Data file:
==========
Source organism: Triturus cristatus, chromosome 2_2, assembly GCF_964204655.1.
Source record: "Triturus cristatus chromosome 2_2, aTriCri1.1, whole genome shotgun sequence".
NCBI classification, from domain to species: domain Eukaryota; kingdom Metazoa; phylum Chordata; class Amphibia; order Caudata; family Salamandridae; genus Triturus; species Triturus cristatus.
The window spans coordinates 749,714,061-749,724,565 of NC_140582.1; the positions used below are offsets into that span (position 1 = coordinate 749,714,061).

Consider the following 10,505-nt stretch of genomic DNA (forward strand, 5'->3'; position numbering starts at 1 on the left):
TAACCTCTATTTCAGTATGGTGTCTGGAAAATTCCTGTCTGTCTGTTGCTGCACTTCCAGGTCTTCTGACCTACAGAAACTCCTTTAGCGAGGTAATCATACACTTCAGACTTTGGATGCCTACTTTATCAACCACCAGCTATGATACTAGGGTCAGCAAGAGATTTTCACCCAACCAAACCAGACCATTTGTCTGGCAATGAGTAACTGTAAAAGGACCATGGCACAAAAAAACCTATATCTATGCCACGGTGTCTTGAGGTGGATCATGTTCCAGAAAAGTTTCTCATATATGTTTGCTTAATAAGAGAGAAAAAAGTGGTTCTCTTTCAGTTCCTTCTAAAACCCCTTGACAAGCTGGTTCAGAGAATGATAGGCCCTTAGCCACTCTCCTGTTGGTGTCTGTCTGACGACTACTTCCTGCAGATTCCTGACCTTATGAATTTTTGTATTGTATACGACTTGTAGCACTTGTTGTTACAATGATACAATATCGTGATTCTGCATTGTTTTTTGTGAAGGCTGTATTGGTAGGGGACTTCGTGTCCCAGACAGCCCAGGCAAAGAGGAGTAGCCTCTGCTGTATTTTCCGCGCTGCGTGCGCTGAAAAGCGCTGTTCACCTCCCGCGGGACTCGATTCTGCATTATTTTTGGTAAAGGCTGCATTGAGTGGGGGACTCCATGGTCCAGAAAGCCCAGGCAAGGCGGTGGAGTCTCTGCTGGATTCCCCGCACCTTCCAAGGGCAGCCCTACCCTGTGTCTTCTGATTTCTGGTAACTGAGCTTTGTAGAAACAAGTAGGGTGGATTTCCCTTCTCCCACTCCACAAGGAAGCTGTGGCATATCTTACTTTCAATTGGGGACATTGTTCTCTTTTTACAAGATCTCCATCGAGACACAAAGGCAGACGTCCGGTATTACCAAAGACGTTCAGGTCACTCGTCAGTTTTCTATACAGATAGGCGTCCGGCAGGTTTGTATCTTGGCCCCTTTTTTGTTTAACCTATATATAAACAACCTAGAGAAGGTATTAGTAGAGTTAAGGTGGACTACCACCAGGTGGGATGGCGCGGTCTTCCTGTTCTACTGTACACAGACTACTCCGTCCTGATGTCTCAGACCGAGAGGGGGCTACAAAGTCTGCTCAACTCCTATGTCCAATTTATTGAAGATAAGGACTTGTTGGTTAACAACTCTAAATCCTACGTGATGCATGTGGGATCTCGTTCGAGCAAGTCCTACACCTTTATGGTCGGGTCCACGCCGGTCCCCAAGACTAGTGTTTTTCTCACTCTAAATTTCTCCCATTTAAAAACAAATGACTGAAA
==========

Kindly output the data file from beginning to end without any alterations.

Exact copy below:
Source organism: Triturus cristatus, chromosome 2_2, assembly GCF_964204655.1.
Source record: "Triturus cristatus chromosome 2_2, aTriCri1.1, whole genome shotgun sequence".
NCBI classification, from domain to species: domain Eukaryota; kingdom Metazoa; phylum Chordata; class Amphibia; order Caudata; family Salamandridae; genus Triturus; species Triturus cristatus.
The window spans coordinates 749,714,061-749,724,565 of NC_140582.1; the positions used below are offsets into that span (position 1 = coordinate 749,714,061).

Consider the following 10,505-nt stretch of genomic DNA (forward strand, 5'->3'; position numbering starts at 1 on the left):
TAACCTCTATTTCAGTATGGTGTCTGGAAAATTCCTGTCTGTCTGTTGCTGCACTTCCAGGTCTTCTGACCTACAGAAACTCCTTTAGCGAGGTAATCATACACTTCAGACTTTGGATGCCTACTTTATCAACCACCAGCTATGATACTAGGGTCAGCAAGAGATTTTCACCCAACCAAACCAGACCATTTGTCTGGCAATGAGTAACTGTAAAAGGACCATGGCACAAAAAAACCTATATCTATGCCACGGTGTCTTGAGGTGGATCATGTTCCAGAAAAGTTTCTCATATATGTTTGCTTAATAAGAGAGAAAAAAGTGGTTCTCTTTCAGTTCCTTCTAAAACCCCTTGACAAGCTGGTTCAGAGAATGATAGGCCCTTAGCCACTCTCCTGTTGGTGTCTGTCTGACGACTACTTCCTGCAGATTCCTGACCTTATGAATTTTTGTATTGTATACGACTTGTAGCACTTGTTGTTACAATGATACAATATCGTGATTCTGCATTGTTTTTTGTGAAGGCTGTATTGGTAGGGGACTTCGTGTCCCAGACAGCCCAGGCAAAGAGGAGTAGCCTCTGCTGTATTTTCCGCGCTGCGTGCGCTGAAAAGCGCTGTTCACCTCCCGCGGGACTCGATTCTGCATTATTTTTGGTAAAGGCTGCATTGAGTGGGGGACTCCATGGTCCAGAAAGCCCAGGCAAGGCGGTGGAGTCTCTGCTGGATTCCCCGCACCTTCCAAGGGCAGCCCTACCCTGTGTCTTCTGATTTCTGGTAACTGAGCTTTGTAGAAACAAGTAGGGTGGATTTCCCTTCTCCCACTCCACAAGGAAGCTGTGGCATATCTTACTTTCAATTGGGGACATTGTTCTCTTTTTACAAGATCTCCATCGAGACACAAAGGCAGACGTCCGGTATTACCAAAGACGTTCAGGTCACTCGTCAGTTTTCTATACAGATAGGCGTCCGGCAGGTTTGTATCTTGGCCCCTTTTTTGTTTAACCTATATATAAACAACCTAGAGAAGGTATTAGTAGAGTTAAGGTGGACTACCACCAGGTGGGATGGCGCGGTCTTCCTGTTCTACTGTACACAGACTACTCCGTCCTGATGTCTCAGACCGAGAGGGGGCTACAAAGTCTGCTCAACTCCTATGTCCAATTTATTGAAGATAAGGACTTGTTGGTTAACAACTCTAAATCCTACGTGATGCATGTGGGATCTCGTTCGAGCAAGTCCTACACCTTTATGGTCGGGTCCACGCCGGTCCCCAAGACTAGTGTTTTTCTCACTCTAAATTTCTCCCATTTAAAAACAAATGACTGAAA